Monday, 5 March 2012

Tapering and chinese methods of torturing a runner

Isn't it wonderful that it's still light outside at 6 in the afternoon?

I ran home from work in the sunshine, choosing the shortest way (a mere 5 km) because this is a taper week before Skövde. Besides, with my luck I would probably stumble and break my leg the day before the race. I'm still not letting myself believe I might actually get to run the race this time, after I got sick the day before the race last time. Anything could happen. I might catch a cold. Get mugged on my way to the train station by an ultra running thief that hadn't booked any train tickets and now the train was full. Pink Floyd might decide they want to honour my life-long adoration for them by playing a live gig in my living room. The sky might fall.

So now I'm avoiding walking under ladders, breaking mirrors, the number 13, working on a Sunday and crossing paths with our black cat, Sote. In fact, I think I might lock him up in the storage room, where his evil voodoo power cannot harm me. And if that doesn't help, at least I'll get a good night's sleep.

Don't be fooled by his "who, me?" expression. He's pure evil.

I started my preparations for the race by going out last Saturday and drinking. Not heavily, but a couple of glasses of wine are enough to get my nose running and make me believe that I'm getting a cold. My friend S, who's currently taking a course in training and well-being, quickly turned the conversation to my favourite subject: me. Well, running, but it was my running we discussed. She has been following my injury history and BAM! That's when she dropped a bomb on me. She (and I can't write this without my eyes welling up, lips all quivering, I mean how could she say something like this, she's supposed to be my friend), she said that all those little annoyances I've been feeling are just precursors to injury. She said --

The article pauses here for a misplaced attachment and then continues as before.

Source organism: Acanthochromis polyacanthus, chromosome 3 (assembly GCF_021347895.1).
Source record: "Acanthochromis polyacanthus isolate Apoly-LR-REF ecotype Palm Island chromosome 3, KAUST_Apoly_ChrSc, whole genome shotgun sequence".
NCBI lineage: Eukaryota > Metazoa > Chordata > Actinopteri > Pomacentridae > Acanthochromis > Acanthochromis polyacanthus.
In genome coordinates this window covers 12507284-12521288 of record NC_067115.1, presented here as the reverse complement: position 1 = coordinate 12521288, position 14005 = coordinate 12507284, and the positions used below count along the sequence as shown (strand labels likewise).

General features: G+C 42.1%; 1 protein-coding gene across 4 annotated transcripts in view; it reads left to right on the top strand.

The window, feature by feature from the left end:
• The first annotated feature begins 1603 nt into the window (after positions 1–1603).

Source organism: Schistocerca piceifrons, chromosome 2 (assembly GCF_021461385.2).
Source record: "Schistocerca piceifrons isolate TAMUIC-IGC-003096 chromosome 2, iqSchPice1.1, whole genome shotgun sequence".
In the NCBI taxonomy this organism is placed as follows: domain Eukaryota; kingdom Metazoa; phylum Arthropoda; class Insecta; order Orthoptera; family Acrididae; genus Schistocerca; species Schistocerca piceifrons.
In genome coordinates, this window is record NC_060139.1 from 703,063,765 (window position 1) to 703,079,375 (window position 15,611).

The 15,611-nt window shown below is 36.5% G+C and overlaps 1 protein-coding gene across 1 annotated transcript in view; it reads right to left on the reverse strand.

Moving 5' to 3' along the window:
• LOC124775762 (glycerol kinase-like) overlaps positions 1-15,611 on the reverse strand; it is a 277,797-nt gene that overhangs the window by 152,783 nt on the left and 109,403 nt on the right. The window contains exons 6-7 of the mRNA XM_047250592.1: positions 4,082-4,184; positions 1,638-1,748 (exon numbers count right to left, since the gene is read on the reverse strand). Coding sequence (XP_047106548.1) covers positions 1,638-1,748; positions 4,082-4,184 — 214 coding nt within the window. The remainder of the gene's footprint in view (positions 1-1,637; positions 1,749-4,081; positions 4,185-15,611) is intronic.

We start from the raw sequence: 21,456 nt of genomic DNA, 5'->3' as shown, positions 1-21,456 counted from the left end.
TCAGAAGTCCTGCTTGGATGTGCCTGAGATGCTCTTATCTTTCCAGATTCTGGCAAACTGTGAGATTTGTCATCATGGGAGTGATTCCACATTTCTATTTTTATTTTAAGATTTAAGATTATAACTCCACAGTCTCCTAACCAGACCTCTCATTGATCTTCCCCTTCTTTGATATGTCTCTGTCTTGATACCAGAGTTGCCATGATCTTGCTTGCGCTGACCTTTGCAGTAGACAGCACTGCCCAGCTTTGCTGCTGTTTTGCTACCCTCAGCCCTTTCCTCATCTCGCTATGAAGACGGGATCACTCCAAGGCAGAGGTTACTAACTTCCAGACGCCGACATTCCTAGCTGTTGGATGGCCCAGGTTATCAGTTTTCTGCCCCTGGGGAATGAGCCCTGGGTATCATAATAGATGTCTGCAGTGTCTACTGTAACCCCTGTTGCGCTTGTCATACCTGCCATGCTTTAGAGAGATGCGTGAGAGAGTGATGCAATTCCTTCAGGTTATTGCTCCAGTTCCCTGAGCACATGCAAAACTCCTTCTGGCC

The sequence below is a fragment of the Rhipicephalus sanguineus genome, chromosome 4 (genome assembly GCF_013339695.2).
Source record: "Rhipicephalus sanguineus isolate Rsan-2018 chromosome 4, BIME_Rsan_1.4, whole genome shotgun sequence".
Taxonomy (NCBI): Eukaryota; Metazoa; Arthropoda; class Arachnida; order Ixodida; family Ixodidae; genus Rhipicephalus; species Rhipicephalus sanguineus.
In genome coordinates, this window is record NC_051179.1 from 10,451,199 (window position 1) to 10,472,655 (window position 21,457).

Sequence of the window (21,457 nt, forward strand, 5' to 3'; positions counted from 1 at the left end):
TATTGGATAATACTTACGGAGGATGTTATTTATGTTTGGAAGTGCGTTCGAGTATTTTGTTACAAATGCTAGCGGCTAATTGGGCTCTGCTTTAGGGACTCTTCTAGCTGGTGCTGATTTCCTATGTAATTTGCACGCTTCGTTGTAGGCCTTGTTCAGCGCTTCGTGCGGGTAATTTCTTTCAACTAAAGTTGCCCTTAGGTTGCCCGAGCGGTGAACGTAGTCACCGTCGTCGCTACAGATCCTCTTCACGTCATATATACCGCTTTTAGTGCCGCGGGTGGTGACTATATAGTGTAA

Let me catch my breath for a second. I just started hyperventilating.

She said that with overuse injuries like mine, you have to rest for --

Ok, Shaman, you can do this. Deep breaths.

3-6 weeks. She said.

I proceeded to cover my ears with my hands and sang loudly at the top of my lungs. La la la.

I could see her lips moving. LA LA LAAA, I sang. Even higher. In a high-pitched, shrill voice.

After I calmed myself down with some more wine, and she managed to convince me she meant well and that, despite appearances, she wasn't really trying to make me have a heart attack, I listened. And realised that she was right, only this wise advice was coming at the wrong time. I can't rest now! I should have done it in December, when the training season was over, when I could afford to take some weeks off. Not now, with all my important races taking place this spring!

After I uncovered my ears (cautiously, because who knows, she could still come up with some way to torture me. Despite the haze of alcohol I was in at that moment, I vaguely remember her mentioning something about *brrr* Military training), she told me she could take a look at my training logbook and see if there's any cause for concern. And if she finds any, I'll make a solemn promise to rest for a couple of weeks. This summer. Or when my injuries stop me. Whichever comes first.

1 comment:

  1. Hahaha... Though, to be fair – it was J. who mentioned the military thing :D